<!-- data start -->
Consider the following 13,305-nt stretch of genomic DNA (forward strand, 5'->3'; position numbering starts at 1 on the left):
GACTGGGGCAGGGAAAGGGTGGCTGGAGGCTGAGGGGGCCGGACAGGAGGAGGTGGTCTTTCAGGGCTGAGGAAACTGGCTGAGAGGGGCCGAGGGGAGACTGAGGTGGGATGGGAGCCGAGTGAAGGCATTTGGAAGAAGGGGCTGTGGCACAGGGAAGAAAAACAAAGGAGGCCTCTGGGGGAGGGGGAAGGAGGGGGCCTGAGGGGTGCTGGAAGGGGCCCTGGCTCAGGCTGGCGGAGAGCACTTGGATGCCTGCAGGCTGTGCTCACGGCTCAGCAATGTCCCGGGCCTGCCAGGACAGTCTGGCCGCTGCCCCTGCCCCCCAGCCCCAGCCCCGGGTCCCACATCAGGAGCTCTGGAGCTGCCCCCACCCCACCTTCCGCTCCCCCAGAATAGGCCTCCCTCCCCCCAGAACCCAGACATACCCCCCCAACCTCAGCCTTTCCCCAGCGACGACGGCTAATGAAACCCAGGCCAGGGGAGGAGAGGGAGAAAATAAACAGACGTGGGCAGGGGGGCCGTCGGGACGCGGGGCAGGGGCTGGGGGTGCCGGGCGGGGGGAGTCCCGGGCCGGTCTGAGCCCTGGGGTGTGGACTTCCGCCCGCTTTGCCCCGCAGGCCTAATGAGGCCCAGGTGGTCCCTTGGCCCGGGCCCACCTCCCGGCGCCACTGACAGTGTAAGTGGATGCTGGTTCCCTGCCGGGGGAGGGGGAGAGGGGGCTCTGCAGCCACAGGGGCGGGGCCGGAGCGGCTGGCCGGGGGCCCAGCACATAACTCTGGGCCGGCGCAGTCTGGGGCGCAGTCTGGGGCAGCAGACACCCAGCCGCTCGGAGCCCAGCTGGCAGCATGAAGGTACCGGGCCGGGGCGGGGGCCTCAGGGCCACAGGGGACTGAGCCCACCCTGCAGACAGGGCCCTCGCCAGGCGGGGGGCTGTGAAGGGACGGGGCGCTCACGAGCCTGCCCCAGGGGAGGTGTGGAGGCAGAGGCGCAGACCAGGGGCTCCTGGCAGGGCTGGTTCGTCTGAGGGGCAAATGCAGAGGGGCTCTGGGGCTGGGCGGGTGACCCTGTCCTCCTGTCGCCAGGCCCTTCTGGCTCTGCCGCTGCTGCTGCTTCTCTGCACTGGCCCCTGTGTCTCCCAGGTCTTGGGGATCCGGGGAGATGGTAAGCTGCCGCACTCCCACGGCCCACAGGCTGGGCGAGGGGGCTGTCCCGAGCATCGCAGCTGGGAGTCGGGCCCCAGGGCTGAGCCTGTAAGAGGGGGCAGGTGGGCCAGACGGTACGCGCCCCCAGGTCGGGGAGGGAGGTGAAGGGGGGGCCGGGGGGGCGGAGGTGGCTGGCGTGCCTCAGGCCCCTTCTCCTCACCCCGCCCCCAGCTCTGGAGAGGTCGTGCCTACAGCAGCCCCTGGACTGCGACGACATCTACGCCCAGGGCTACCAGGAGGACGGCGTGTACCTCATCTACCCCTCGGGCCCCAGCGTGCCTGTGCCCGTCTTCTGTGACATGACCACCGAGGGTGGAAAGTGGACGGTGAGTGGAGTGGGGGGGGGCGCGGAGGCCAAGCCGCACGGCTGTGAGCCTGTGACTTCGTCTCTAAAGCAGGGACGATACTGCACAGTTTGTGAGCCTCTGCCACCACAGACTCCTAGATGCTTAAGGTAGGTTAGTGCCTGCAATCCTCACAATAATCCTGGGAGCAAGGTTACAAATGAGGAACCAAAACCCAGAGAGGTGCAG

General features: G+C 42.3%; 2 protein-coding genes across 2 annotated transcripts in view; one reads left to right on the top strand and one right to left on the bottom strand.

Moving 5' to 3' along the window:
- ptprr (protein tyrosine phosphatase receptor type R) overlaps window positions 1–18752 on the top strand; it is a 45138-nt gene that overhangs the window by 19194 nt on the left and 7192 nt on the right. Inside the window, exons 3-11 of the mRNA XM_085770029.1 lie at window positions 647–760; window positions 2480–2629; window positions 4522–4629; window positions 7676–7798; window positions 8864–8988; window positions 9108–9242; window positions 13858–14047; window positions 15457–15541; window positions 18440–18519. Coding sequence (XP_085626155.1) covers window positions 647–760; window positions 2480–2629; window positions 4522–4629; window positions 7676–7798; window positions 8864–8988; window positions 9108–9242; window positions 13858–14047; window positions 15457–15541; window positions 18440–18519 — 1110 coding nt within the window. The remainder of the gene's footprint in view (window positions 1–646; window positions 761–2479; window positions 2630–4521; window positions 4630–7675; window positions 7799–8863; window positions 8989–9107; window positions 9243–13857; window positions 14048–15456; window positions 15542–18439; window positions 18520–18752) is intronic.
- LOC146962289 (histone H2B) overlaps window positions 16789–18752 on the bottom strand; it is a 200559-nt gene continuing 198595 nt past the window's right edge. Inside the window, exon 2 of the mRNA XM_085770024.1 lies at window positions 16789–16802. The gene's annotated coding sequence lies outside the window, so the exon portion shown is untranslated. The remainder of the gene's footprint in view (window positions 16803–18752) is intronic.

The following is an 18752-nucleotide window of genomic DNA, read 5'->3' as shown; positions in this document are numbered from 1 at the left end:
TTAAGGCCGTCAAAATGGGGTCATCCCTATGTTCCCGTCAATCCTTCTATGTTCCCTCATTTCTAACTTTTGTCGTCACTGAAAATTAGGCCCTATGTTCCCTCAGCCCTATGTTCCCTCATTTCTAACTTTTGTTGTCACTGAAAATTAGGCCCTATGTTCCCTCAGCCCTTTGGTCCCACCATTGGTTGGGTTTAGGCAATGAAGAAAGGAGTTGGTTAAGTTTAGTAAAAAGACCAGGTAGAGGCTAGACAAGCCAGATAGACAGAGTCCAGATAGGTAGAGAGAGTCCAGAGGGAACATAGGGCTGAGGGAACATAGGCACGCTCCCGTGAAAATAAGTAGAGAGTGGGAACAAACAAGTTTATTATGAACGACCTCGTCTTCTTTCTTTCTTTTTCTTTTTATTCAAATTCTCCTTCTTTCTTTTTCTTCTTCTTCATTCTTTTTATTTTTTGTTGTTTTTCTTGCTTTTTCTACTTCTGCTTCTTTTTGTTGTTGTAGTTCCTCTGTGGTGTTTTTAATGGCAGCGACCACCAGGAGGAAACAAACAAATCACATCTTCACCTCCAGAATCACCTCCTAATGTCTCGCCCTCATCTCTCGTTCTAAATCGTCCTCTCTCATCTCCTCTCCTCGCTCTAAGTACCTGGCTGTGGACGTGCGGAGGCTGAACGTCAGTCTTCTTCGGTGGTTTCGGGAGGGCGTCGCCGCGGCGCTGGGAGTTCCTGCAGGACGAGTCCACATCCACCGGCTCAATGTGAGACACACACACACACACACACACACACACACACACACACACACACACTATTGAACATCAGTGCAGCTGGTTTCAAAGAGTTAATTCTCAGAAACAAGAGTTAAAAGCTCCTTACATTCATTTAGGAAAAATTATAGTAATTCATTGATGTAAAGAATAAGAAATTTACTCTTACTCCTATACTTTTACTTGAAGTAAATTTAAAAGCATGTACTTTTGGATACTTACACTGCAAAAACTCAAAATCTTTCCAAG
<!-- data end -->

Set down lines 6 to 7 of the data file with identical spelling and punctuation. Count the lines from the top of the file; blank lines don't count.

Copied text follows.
- LOC146962289 (histone H2B) overlaps window positions 16789–18752 on the bottom strand; it is a 200559-nt gene continuing 198595 nt past the window's right edge. Inside the window, exon 2 of the mRNA XM_085770024.1 lies at window positions 16789–16802. The gene's annotated coding sequence lies outside the window, so the exon portion shown is untranslated. The remainder of the gene's footprint in view (window positions 16803–18752) is intronic.

The following is an 18752-nucleotide window of genomic DNA, read 5'->3' as shown; positions in this document are numbered from 1 at the left end: